Through the Veil


Chris Smart

On May 22, the Nelson-Atkins Museum of Art in Kansas City, Missouri, unveiled the newest addition to its 22-acre Donald J. Hall Sculpture Park. Entitled Glass Labyrinth, the glass walled maze designed by world-renowned artist and Kansas City native Robert Morris follows a series of similar installations made over the past decade from various materials including steel, stone, and even chain-linked fencing. “This interactive and contemplative labyrinth sets the stage for an exciting future for the sculpture garden, the museum, and Kansas City,” said Julián Zugazagoitia, the Nelson’s Director, at the ribbon cutting of Morris’ first permanent glass work in the U.S.

The Nelson is celebrating the 25th anniversary of the sculpture park with the opening of the new commission, funded by the Hall Family Foundation of Hallmark Cards fame. In 1986, the Foundation bought 57 master works by artist Henry Moore from an Oklahoma oil tycoon. They approached the Nelson shortly thereafter, and by 1989 had collaborated to build an outdoor museum in the spirit of the Foundation’s mission of creating places for the public to experience the relationship between art, architecture, and nature.

John Lamberton

At 7 feet tall and weighing more than 400 tons, Glass Labyrinth is a 62-foot equilateral triangle–shaped maze. Considering the museum’s desire to have the commission take a prominent position on the grounds, and with limited space left in the sculpture park, the Nelson’s landscape architect, Rick Howell, had to be strategic about the work’s placement.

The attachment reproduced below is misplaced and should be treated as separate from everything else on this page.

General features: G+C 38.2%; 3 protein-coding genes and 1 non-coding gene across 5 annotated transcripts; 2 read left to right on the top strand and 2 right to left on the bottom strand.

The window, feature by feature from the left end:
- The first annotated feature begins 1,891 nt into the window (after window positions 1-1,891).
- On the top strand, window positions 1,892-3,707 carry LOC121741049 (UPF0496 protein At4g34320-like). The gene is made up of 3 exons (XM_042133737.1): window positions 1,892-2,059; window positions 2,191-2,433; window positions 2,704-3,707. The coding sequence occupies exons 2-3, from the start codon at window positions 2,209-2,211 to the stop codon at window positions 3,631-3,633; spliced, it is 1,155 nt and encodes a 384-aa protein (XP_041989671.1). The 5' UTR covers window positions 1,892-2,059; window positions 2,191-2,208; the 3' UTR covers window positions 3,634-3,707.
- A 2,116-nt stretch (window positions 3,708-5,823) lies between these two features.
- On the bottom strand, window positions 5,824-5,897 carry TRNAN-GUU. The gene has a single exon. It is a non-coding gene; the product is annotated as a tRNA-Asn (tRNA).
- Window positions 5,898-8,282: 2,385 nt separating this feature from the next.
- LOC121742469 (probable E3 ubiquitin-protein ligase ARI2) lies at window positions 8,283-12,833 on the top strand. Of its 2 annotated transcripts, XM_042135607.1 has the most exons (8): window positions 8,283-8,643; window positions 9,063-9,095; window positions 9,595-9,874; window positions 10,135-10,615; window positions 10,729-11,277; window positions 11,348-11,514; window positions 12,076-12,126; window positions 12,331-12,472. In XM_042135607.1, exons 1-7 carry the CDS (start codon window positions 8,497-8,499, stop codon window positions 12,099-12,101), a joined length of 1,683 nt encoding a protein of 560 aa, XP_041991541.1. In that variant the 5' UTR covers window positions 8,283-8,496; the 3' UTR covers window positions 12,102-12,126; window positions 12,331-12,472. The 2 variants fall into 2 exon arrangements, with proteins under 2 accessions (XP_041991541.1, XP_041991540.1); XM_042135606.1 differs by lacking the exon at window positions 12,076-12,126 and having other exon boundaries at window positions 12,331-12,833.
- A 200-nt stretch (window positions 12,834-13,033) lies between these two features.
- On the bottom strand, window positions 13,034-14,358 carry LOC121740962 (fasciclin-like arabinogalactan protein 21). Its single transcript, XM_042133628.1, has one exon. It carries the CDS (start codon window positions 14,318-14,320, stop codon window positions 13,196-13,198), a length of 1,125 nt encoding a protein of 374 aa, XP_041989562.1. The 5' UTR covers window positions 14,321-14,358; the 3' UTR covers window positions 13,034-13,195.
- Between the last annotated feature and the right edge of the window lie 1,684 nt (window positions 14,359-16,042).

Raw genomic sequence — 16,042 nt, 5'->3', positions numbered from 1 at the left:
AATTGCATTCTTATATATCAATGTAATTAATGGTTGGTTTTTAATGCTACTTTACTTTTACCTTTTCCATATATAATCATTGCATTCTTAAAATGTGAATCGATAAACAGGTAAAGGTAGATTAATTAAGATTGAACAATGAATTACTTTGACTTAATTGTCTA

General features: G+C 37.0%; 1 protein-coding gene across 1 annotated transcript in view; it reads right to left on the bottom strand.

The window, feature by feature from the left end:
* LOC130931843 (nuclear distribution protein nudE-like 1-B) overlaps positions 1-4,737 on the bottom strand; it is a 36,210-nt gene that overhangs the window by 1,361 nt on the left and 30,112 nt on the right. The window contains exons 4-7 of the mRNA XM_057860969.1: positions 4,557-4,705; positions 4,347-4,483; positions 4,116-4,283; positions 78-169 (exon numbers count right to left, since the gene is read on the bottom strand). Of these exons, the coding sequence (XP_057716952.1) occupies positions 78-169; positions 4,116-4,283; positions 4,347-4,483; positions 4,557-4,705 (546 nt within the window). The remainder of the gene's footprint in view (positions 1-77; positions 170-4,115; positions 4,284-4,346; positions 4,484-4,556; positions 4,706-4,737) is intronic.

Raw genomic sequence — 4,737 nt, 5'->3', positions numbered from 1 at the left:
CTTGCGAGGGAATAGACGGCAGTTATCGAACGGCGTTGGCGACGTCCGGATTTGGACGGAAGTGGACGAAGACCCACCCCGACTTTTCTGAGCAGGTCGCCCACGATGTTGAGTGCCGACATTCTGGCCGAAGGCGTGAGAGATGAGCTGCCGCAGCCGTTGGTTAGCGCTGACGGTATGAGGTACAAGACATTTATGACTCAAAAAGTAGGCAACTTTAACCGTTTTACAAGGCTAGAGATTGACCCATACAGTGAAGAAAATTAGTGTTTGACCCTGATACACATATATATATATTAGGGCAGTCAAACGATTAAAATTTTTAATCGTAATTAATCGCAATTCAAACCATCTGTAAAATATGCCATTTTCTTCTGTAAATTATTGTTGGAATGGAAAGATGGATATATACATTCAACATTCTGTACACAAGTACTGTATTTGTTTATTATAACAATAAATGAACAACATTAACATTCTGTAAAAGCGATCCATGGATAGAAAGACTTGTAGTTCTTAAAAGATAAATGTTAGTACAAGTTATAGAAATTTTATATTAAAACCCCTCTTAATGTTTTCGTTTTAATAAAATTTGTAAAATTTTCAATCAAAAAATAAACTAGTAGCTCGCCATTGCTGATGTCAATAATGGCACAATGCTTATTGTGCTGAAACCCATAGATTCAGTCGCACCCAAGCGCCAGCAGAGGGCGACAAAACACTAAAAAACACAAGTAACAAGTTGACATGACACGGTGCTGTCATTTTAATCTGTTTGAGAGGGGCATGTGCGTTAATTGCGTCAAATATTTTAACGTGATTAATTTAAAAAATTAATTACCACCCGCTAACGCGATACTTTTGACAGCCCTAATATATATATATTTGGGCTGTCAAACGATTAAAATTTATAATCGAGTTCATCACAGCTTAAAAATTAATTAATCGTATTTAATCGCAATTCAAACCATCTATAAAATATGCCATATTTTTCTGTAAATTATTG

Toni Wood; John Lamberton

The permanent installation is located at the foot of the museum’s Bloch building, designed by Steven Holl Architects, and creates a gateway element at the southeast corner of the campus. Glass Labyrinth responds to the purity of the original building and the Holl addition. The piece’s translucence creates an interesting juxtaposition between the backdrop of the Bloch building’s frosted, channelized glass, and its adjacency to Henry Moore’s bronze Sheep Piece, with Roxy Paine’s stainless steel Ferment lurking over the scene and across from Claes Oldenburg’s infamous Shuttlecocks.

This is not a typical museum piece, where guests are discouraged from touching the art. “Visitors are invited to walk into the labyrinth to experience it and become a part of the art,” said Jan Schall, the Nelson’s Sanders Sosland curator of modern art.

The concrete foundation for the labyrinth was laid last Fall, and final assembly began in April. It was completed in early May. The Nelson has organized a summer of public activities to celebrate the sculpture garden’s anniversary.

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